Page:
Whilst commentators endlessly discuss the glass ceiling faced by women in their careers, here in the UK, Engineers as a whole face a similar barrier – a SOCIAL ceiling.
A situation highlighted by the recent Government report ‘Elitist Britain’.
Chairman of the Commission, Alan Milburn underlines that the number of privately educated people in senior public roles had led to a “closed shop at the top”.
He adds “These institutions rely on too narrow a range of people, from too narrow a range of backgrounds, with too narrow a range of experiences, they behave in ways and focus on issues that are of salience to only a minority, not the majority in our society.”
We live in a society that revolves around the creations of science and engineering. Without them, we’d have no food or water, healthcare, communications or transport. Life would rapidly grind to a halt and anarchy soon prevail. Even music, art, literature and film rely on technology for their transmission.
And yet the Establishment fails to recognise the impact of engineering and science.
Only two of the 42 permanent secretaries, who lead the UK’s civil service, and none of our 23 current cabinet ministers have degrees in science or engineering. We have nearly 90 lawyers in the House of Commons, but only one research scientist.
So why does this matter to Engineering you ask?
Well if the people making government policies have little interest, let alone a passion for engineering, they’re unlikely to see it as valued and core to our future prosperity. Secondly those in media have tremendous influence over what we see and read through TV newspapers and magazines. If those influencers have been educated through a system which devalues engineering they are unlikely ever to make the subject central to discussions and features.
This misguided elitism starts at school.
Eton for example, has an annual intake of around 240 boys of which I am reliably informed around 8% show some initial interest in STEM type careers. Alas even from that low base, when it comes to the final choice, Engineering rarely features. With its long history not single engineer of renown has emerged from its hallowed doors. At another leading private school I’ve heard of parents with a child showing a fascination for engineering despondent at being unable to find the right support to help advance the child’s interest.
Within the private education sector alumni play a highly influential role when it comes to career guidance both for both teachers and students. Old boys/girls are welcomed to explain their careers, how they got there, the sort of work they do and the rewards they get both financially and socially. The result being that old elite values prevail creating a self-perpetuating cap on engineering.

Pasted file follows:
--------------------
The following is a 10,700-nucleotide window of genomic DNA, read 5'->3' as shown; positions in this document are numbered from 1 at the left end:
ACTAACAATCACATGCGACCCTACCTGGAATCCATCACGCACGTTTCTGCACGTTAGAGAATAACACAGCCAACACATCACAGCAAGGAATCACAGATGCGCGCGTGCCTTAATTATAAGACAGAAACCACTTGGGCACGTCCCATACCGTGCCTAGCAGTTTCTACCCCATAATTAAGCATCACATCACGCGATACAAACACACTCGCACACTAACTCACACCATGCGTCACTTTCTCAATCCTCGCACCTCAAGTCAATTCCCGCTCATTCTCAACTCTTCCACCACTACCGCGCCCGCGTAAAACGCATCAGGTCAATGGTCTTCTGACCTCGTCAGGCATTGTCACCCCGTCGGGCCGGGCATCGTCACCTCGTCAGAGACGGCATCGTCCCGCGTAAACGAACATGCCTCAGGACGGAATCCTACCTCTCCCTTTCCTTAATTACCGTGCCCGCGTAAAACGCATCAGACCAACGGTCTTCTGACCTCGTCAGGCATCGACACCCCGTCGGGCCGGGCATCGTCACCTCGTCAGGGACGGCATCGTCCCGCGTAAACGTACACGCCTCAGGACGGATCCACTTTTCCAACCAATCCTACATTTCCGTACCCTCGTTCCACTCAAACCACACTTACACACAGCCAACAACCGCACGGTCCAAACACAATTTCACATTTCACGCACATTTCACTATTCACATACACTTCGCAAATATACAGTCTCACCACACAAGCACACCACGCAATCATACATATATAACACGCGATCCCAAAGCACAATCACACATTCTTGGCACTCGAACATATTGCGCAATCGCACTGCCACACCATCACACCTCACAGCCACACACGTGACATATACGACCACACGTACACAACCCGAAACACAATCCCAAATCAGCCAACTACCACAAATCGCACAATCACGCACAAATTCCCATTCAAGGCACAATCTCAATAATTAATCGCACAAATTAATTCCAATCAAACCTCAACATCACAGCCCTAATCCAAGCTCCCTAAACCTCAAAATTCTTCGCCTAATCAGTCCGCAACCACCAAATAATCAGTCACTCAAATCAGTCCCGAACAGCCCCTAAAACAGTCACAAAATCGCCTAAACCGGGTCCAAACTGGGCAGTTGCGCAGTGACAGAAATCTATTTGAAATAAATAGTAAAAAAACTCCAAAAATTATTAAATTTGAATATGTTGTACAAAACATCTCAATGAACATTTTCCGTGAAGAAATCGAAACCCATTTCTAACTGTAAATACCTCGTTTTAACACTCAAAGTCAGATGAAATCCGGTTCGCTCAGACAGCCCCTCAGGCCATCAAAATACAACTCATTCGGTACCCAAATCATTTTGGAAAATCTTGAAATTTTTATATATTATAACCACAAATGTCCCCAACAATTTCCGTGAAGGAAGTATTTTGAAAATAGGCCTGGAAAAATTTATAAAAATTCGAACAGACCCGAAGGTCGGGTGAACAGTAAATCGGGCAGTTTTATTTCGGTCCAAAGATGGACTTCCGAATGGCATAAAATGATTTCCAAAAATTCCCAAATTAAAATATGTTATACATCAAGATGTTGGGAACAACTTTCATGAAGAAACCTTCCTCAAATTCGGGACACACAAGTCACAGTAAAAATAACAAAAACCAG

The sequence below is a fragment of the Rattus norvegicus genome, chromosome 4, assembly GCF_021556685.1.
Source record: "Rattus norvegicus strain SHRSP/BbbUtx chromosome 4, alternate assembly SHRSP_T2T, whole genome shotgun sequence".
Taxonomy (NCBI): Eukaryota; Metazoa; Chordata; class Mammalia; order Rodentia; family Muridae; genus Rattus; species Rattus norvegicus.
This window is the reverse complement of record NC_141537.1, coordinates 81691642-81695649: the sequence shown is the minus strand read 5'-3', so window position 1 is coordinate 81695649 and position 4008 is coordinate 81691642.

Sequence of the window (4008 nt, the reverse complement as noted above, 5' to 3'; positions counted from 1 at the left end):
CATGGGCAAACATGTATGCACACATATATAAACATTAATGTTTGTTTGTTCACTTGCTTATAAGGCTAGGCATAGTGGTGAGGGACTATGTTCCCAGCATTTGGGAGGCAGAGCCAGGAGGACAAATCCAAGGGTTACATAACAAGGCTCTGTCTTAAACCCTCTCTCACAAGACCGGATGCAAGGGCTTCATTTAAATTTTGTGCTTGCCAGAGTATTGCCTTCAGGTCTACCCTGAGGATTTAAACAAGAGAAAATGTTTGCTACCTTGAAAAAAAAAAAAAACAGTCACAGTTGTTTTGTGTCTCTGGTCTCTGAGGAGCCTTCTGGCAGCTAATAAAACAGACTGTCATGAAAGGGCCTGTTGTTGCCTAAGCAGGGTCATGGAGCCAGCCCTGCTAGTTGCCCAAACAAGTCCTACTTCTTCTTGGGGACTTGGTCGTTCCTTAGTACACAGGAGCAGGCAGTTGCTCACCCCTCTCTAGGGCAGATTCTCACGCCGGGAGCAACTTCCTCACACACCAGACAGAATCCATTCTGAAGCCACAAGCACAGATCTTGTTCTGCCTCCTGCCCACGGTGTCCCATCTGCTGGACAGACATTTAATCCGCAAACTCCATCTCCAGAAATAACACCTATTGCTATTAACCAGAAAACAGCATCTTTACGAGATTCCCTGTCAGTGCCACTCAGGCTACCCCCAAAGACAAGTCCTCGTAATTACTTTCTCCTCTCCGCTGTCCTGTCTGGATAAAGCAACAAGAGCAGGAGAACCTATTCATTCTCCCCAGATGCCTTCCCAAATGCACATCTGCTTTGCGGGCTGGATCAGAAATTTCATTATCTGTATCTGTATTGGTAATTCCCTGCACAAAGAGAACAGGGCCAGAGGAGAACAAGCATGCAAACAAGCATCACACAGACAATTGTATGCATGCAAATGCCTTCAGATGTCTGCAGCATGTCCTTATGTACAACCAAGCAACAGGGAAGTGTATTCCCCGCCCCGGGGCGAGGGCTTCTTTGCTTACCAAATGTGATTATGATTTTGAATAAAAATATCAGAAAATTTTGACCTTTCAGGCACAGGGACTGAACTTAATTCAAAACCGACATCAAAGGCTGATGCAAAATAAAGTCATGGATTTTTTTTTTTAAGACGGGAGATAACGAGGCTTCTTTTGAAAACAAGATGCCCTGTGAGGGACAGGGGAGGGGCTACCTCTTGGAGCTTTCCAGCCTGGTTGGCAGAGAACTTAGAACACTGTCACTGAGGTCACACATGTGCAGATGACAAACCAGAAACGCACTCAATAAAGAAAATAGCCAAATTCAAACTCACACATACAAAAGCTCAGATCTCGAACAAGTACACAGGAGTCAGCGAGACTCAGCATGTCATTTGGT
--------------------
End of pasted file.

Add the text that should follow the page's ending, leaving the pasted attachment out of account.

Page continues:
The manner in which this operates is well expressed by George Edwards who at the age of 18 already has his first engineering product on sale.
“At my school” says George “there was no shortage of bankers, financiers, lawyers, management consultants, civil servants and media people to call upon to discuss and encourage us to follow similar career paths. But when it came to engineers there were only three.” As George laments “ and the same three were called upon year after year.”
With such an influential network to compete against it is hardly surprising that engineering continues to fail when it comes to attracting its due quota of the brightest and best connected minds.
The more the elite places emphasis on studying law, politics, banking and media and less on engineering then we are going nowhere as a society.
Richard Lamm, former Governor of Colorado, himself a lawyer, summed this up eloquently “The new economic world tells us that nations which train engineers will prevail over those which train lawyers. No nation has ever sued its way to greatness.”
Whilst the current Engineering Initiatives are welcome most are out of touch with the reality of engineering in the UK. They focus on the predictable handful of big name companies who have plenty of resources.
The vast majority of UK engineering firms employ less than 80 people. These are the companies that drive innovation across a multitude of industrial sectors and are also the first to suffer when the major players start their recruitment drives. They are the companies with the potential to grow and become international leaders. They are also the companies that require the most support in developing their young engineers whilst managing their overall business goals. Most importantly they are our only real hope for making significant inroads into the enormous national debt that burdens this country.
Let’s get some real support behind the backbone of UK manufacturing – the thousands of SME’s that have kept engineering alive here.